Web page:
Fast Food Nation: The Dark Side of the All-American Meal by Eric Schlosser is not just a book about food, but also a wide-ranging critique of American society. Schlosser begins his book by examining the history of fast food and how its underlying economic models made the fast food franchises which started in the 1950s and 1960s so successful. Schlosser then examines how the fast-food model created far-reaching changes in the American traditions of food consumption and production and affected American society as a whole.
Schlosser notes that the fast food industry makes Americans unhealthy in several ways. First, the most successful fast food franchises make their profits from foods that are high in saturated fats and sodium, and get their consistent uniform flavor from use of additives. Even worse, the development of takeout food and drive-throughs increases America's dependence on cars.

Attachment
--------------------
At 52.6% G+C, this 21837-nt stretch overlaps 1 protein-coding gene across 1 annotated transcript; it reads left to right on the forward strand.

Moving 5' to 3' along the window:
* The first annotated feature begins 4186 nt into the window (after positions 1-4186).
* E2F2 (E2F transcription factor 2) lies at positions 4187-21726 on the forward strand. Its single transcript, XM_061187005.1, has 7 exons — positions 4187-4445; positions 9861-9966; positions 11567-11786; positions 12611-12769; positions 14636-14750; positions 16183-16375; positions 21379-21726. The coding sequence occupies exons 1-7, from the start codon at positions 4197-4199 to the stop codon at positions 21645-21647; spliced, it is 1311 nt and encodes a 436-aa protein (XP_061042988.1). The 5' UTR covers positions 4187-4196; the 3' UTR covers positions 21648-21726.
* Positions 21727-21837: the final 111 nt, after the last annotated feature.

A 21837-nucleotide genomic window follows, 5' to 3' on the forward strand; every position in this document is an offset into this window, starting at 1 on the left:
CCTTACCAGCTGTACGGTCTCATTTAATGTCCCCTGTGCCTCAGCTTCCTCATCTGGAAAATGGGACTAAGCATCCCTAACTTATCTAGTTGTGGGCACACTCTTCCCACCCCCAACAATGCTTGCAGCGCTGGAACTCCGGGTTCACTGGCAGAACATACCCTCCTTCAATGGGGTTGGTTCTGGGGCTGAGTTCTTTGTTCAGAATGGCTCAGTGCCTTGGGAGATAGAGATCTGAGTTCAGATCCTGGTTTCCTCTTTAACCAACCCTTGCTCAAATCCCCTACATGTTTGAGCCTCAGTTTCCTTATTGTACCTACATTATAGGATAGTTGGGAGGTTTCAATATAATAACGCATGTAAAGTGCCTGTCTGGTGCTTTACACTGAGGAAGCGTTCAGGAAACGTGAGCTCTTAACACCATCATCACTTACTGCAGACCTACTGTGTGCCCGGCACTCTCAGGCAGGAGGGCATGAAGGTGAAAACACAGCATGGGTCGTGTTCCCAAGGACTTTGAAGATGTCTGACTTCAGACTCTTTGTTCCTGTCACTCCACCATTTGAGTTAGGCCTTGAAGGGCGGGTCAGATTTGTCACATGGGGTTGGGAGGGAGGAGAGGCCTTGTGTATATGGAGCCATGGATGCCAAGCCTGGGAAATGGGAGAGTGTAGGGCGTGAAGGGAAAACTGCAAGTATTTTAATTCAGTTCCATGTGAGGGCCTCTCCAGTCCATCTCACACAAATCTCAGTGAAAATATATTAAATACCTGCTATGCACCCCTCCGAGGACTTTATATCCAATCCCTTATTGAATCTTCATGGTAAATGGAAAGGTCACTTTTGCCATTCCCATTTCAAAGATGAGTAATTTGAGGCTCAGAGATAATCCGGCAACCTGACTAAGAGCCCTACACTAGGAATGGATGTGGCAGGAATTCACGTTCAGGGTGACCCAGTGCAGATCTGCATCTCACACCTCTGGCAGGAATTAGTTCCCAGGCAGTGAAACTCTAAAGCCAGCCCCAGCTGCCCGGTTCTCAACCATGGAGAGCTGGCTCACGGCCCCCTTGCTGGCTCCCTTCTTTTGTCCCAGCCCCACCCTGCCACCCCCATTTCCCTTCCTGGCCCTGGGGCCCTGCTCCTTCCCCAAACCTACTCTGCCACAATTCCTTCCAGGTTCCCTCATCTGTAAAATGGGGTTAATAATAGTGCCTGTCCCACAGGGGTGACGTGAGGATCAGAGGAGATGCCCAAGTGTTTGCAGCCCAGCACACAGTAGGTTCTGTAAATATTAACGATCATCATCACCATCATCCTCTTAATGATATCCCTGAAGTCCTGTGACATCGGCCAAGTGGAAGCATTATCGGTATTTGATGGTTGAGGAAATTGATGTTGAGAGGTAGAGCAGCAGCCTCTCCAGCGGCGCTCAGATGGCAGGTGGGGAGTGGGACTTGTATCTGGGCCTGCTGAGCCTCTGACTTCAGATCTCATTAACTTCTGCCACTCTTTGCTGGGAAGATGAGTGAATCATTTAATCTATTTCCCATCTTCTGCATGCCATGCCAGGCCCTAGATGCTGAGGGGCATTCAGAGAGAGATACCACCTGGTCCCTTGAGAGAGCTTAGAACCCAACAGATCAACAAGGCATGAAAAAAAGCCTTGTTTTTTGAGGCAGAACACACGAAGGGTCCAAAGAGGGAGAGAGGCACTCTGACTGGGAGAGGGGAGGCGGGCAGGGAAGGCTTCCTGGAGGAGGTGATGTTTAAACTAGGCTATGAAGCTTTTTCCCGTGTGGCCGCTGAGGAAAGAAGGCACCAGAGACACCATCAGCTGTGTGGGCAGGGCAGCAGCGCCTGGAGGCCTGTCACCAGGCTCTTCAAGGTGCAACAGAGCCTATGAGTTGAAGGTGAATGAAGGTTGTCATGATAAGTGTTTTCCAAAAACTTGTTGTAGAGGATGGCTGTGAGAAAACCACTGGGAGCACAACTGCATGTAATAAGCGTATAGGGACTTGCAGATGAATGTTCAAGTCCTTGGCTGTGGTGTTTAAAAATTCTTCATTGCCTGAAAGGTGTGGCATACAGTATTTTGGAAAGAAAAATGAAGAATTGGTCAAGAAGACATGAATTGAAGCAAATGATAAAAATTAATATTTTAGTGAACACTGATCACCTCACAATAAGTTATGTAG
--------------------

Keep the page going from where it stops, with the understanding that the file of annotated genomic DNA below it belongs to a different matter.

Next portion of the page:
Next, the fast food industry is connected with large corporate agribusiness that provides cheap standardized inputs for its products in the form of factory-farmed animals fed antibiotic-laced feed. This leads to both health and environmental consequences. Also, factory farms create a meat-packing industry with unsafe working conditions.
Next are what are known popularly as "McJobs" after the iconic fast food franchise, McDonalds. The franchise model, and the necessity of cutting costs, cause a rise of income inequality, with unskilled laborers stuck in dead-end jobs, in which the prepare food by rigidly following fixed procedures rather than developing the skills and creativity of real chefs.